Communication Complexity is the mathematical investigation of a fundamental question: *If two or more people want to compute something about the information they possess, how long does their conversation need to be?*

The study of communication complexity has connected diverse areas of mathematics to practically motivated questions in computer science. Most notably, communication complexity provides the dominant methods to prove lower bounds on boolean circuits, data structures, streaming algorithms, and many other practically motivated computational models. These lower bounds are proved using results from analysis, geometry, algebra, combinatorics and probability.

This is an advanced topics class. In the first couple of weeks, we shall talk about the basic definitions and techniques available to reason about communication. The rest of the course will be structured around several open problems in communication complexity. For each open problem, we shall discuss relevant background, known results and failed attempts that have been made to solve them. Some of the open problems we shall talk about:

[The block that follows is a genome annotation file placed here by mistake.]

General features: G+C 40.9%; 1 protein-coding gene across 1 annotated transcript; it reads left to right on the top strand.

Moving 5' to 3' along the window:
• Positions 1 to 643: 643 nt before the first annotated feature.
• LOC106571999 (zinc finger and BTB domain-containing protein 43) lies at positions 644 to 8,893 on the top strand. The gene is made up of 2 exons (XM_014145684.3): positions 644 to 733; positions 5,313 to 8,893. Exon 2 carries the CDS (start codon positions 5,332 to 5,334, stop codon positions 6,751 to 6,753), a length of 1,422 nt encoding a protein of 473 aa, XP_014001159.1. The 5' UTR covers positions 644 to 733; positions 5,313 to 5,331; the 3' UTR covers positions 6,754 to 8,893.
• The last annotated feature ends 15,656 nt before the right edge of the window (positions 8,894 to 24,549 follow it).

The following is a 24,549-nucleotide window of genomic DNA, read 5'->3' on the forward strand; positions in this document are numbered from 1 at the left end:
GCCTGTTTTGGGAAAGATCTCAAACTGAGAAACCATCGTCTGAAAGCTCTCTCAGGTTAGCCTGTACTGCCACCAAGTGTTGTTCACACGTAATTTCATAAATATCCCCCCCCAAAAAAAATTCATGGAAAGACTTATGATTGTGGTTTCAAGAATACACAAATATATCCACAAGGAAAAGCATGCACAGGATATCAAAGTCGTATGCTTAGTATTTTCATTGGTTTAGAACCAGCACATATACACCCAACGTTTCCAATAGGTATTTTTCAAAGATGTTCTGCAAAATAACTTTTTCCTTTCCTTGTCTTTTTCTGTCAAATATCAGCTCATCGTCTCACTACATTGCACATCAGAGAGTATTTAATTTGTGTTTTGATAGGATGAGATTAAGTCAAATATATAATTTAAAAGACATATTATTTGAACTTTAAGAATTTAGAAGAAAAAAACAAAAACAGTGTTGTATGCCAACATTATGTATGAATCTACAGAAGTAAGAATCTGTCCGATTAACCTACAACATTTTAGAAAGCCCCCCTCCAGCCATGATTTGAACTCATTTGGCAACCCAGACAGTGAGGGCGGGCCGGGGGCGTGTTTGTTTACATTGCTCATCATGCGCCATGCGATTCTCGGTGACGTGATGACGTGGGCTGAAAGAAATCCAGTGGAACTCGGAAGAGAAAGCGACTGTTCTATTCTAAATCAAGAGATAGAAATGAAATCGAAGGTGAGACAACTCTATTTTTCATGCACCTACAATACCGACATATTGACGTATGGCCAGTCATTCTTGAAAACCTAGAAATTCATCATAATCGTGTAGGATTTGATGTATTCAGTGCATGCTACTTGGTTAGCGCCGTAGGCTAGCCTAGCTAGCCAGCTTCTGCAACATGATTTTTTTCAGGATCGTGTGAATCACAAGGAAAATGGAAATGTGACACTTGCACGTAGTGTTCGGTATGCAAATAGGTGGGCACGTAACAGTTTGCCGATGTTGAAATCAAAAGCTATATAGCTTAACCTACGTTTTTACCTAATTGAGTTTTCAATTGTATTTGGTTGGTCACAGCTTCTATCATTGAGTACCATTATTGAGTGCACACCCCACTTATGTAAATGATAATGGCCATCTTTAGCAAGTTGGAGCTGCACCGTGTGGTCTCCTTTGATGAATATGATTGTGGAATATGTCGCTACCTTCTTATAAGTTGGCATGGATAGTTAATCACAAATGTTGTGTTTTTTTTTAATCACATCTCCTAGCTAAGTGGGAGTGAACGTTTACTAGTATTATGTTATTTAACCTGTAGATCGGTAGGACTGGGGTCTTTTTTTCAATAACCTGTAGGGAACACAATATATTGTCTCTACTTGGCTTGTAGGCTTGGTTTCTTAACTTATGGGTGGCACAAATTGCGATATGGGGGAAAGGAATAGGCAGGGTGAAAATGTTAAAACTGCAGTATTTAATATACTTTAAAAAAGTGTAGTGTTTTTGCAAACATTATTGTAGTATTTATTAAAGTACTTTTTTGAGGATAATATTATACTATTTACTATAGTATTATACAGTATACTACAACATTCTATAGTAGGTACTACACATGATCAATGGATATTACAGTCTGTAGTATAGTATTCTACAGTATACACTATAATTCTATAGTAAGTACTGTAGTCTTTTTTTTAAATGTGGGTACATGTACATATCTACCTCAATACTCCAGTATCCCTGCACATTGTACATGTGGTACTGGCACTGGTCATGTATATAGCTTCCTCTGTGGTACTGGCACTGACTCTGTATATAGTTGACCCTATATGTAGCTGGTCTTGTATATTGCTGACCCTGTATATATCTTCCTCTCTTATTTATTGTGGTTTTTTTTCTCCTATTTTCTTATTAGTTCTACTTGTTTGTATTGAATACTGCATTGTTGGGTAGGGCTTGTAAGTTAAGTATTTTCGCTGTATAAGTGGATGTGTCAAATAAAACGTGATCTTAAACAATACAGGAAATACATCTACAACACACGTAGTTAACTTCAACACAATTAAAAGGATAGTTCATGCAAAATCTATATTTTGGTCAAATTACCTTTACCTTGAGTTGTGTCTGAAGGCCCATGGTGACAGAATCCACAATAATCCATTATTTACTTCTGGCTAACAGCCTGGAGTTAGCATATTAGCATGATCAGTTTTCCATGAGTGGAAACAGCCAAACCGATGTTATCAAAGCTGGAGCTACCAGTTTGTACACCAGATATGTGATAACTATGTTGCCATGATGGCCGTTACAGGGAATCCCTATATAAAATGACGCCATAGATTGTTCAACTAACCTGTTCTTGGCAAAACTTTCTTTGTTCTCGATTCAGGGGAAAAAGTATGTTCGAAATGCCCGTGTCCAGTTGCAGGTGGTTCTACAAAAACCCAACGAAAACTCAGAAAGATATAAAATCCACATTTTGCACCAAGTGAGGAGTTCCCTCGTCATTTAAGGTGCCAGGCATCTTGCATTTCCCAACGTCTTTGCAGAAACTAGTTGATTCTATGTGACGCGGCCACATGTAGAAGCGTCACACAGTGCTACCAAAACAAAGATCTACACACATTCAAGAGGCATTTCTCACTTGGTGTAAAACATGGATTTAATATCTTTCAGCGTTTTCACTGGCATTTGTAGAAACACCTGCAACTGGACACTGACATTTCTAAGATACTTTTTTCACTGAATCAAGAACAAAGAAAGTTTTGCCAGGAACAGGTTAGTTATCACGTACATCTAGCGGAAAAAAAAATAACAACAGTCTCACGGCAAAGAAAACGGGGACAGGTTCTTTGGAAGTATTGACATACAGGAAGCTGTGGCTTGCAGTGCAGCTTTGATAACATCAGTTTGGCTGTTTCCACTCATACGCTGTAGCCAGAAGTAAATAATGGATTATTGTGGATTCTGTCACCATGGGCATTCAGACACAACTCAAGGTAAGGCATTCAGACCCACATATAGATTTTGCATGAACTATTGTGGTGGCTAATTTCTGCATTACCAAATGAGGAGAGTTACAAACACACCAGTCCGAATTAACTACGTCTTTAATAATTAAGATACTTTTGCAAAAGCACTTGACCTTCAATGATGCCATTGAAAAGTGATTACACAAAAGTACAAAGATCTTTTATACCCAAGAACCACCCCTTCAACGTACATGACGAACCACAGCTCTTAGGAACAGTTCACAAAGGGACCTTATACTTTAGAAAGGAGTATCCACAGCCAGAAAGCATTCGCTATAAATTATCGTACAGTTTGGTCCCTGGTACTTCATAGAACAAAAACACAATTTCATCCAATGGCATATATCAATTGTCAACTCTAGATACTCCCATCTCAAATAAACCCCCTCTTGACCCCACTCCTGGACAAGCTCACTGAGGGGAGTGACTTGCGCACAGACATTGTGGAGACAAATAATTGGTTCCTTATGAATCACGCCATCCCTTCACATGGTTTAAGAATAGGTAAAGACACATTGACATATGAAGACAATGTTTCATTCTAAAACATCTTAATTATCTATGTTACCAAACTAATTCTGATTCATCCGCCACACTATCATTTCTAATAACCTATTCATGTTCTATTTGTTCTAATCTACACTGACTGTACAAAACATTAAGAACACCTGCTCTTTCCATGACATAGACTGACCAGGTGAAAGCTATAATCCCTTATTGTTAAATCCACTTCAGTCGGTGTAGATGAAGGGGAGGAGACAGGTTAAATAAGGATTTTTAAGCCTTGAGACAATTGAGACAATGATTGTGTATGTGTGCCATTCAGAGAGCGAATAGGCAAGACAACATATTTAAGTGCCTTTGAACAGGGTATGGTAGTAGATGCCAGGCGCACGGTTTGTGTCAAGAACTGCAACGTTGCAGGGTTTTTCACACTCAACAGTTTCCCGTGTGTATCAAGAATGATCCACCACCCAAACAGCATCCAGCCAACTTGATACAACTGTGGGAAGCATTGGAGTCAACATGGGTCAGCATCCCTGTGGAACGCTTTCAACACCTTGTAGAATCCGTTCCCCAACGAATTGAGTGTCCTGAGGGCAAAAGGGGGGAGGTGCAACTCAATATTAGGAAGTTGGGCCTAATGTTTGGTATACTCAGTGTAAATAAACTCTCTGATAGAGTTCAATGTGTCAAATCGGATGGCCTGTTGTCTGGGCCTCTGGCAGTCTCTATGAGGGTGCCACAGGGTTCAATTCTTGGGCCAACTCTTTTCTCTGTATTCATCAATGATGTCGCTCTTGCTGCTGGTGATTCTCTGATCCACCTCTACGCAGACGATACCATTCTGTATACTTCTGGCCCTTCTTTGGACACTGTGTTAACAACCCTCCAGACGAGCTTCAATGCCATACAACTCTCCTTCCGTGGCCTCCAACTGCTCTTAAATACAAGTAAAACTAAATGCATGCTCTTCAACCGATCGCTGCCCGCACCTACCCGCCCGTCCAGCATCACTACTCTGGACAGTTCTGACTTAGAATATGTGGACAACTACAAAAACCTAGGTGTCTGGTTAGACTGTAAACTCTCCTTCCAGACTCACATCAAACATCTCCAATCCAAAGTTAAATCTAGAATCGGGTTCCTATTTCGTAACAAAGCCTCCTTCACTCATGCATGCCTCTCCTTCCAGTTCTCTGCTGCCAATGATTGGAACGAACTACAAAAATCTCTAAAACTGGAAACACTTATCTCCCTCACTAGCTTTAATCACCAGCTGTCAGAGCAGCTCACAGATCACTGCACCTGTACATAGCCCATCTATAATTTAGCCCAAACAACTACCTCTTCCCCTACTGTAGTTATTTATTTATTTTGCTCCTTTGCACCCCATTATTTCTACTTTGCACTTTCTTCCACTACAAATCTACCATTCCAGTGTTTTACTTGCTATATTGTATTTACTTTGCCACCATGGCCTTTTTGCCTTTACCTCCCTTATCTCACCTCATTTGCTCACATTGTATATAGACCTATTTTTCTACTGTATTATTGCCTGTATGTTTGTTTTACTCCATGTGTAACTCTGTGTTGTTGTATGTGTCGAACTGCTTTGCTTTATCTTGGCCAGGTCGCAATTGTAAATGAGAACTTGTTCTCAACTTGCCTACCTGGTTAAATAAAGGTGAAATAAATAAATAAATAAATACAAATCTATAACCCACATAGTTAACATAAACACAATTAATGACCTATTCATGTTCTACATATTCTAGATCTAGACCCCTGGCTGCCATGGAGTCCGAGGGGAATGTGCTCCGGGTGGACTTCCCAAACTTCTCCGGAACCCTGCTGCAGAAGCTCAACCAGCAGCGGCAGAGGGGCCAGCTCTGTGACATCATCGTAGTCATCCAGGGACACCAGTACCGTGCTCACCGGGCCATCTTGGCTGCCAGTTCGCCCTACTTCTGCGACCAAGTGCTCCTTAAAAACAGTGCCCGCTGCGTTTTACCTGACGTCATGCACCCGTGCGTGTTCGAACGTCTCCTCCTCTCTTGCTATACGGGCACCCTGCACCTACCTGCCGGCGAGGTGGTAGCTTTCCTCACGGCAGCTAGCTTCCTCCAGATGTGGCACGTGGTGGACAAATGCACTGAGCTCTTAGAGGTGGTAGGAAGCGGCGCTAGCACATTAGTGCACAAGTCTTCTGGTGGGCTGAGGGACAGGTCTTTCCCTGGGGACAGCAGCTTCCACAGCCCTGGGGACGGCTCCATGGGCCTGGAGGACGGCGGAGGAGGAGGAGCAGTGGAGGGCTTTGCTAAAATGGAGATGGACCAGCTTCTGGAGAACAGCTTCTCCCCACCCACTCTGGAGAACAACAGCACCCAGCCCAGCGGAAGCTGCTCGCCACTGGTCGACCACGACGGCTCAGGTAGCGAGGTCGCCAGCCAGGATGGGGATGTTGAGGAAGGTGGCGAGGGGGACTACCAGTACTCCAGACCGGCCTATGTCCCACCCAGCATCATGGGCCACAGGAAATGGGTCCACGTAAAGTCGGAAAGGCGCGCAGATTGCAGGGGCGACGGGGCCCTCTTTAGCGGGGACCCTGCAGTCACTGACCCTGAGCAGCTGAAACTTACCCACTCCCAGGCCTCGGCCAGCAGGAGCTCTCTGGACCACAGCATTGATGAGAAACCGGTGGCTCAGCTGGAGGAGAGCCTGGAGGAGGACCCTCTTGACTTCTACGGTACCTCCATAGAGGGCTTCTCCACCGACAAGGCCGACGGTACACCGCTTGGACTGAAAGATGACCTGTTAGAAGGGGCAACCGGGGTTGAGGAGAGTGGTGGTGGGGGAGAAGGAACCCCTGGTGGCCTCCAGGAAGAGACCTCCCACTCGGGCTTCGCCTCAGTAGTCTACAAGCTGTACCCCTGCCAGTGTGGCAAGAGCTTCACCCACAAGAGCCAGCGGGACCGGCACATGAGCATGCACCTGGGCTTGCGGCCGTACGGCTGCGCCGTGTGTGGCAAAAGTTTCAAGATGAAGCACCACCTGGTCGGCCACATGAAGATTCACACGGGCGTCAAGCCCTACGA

- The log-rank conjecture.
- Lower bounds in the Number-on-Forehead model and connections to Ramsey theory.
- Lower bounds on compressing interactive communication.
- Lower bounds on data structures.

A useful reference is this soon-to-be-published

textbook.

#### Logistics

- Professor: Anup Rao, TA: Sivaramakrishnan Natarajan Ramamoorthy.
- Time and Location: Mondays and Wednesdays at 10-11:20 in MGH 295.
- Work: The class will involve one project, involving presenting a paper to the rest of the class in collaboration with others in the class.